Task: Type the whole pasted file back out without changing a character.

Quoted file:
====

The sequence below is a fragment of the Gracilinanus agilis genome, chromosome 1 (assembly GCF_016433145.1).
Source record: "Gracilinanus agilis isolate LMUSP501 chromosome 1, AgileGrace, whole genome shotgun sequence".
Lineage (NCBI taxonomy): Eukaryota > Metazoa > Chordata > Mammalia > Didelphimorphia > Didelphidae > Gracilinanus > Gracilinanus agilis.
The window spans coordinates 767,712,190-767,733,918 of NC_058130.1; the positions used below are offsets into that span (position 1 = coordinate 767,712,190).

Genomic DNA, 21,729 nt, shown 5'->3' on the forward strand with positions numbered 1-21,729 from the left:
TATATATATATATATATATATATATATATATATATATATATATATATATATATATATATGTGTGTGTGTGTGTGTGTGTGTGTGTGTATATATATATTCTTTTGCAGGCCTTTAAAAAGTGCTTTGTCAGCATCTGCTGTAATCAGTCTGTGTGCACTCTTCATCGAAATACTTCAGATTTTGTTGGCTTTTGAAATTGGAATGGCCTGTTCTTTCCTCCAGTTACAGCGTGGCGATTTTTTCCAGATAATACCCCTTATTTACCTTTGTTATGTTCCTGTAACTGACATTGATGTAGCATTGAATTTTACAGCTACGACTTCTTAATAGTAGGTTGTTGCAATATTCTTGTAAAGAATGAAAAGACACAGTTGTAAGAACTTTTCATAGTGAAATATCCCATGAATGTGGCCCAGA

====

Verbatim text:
The sequence below is a fragment of the Gracilinanus agilis genome, chromosome 1 (assembly GCF_016433145.1).
Source record: "Gracilinanus agilis isolate LMUSP501 chromosome 1, AgileGrace, whole genome shotgun sequence".
Lineage (NCBI taxonomy): Eukaryota > Metazoa > Chordata > Mammalia > Didelphimorphia > Didelphidae > Gracilinanus > Gracilinanus agilis.
The window spans coordinates 767,712,190-767,733,918 of NC_058130.1; the positions used below are offsets into that span (position 1 = coordinate 767,712,190).

Genomic DNA, 21,729 nt, shown 5'->3' on the forward strand with positions numbered 1-21,729 from the left:
TATATATATATATATATATATATATATATATATATATATATATATATATATATATATATGTGTGTGTGTGTGTGTGTGTGTGTGTGTATATATATATTCTTTTGCAGGCCTTTAAAAAGTGCTTTGTCAGCATCTGCTGTAATCAGTCTGTGTGCACTCTTCATCGAAATACTTCAGATTTTGTTGGCTTTTGAAATTGGAATGGCCTGTTCTTTCCTCCAGTTACAGCGTGGCGATTTTTTCCAGATAATACCCCTTATTTACCTTTGTTATGTTCCTGTAACTGACATTGATGTAGCATTGAATTTTACAGCTACGACTTCTTAATAGTAGGTTGTTGCAATATTCTTGTAAAGAATGAAAAGACACAGTTGTAAGAACTTTTCATAGTGAAATATCCCATGAATGTGGCCCAGA